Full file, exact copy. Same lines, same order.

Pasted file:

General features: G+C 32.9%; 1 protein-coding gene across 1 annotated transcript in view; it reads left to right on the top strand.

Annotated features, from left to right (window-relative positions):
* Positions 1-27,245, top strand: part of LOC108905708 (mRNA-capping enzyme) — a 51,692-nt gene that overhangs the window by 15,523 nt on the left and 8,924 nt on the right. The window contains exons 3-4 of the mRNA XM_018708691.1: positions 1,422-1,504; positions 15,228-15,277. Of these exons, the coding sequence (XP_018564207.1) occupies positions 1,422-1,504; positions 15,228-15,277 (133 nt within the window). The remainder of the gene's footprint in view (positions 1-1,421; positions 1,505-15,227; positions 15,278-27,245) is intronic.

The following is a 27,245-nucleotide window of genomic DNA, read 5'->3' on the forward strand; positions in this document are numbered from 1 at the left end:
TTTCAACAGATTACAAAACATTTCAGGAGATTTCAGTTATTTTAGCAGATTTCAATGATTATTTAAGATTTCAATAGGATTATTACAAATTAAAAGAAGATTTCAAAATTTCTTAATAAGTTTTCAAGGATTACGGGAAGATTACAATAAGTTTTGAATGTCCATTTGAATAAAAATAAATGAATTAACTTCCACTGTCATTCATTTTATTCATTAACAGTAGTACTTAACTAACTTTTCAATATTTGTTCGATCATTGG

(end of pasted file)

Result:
General features: G+C 32.9%; 1 protein-coding gene across 1 annotated transcript in view; it reads left to right on the top strand.

Annotated features, from left to right (window-relative positions):
* Positions 1-27,245, top strand: part of LOC108905708 (mRNA-capping enzyme) — a 51,692-nt gene that overhangs the window by 15,523 nt on the left and 8,924 nt on the right. The window contains exons 3-4 of the mRNA XM_018708691.1: positions 1,422-1,504; positions 15,228-15,277. Of these exons, the coding sequence (XP_018564207.1) occupies positions 1,422-1,504; positions 15,228-15,277 (133 nt within the window). The remainder of the gene's footprint in view (positions 1-1,421; positions 1,505-15,227; positions 15,278-27,245) is intronic.

The following is a 27,245-nucleotide window of genomic DNA, read 5'->3' on the forward strand; positions in this document are numbered from 1 at the left end:
TTTCAACAGATTACAAAACATTTCAGGAGATTTCAGTTATTTTAGCAGATTTCAATGATTATTTAAGATTTCAATAGGATTATTACAAATTAAAAGAAGATTTCAAAATTTCTTAATAAGTTTTCAAGGATTACGGGAAGATTACAATAAGTTTTGAATGTCCATTTGAATAAAAATAAATGAATTAACTTCCACTGTCATTCATTTTATTCATTAACAGTAGTACTTAACTAACTTTTCAATATTTGTTCGATCATTGG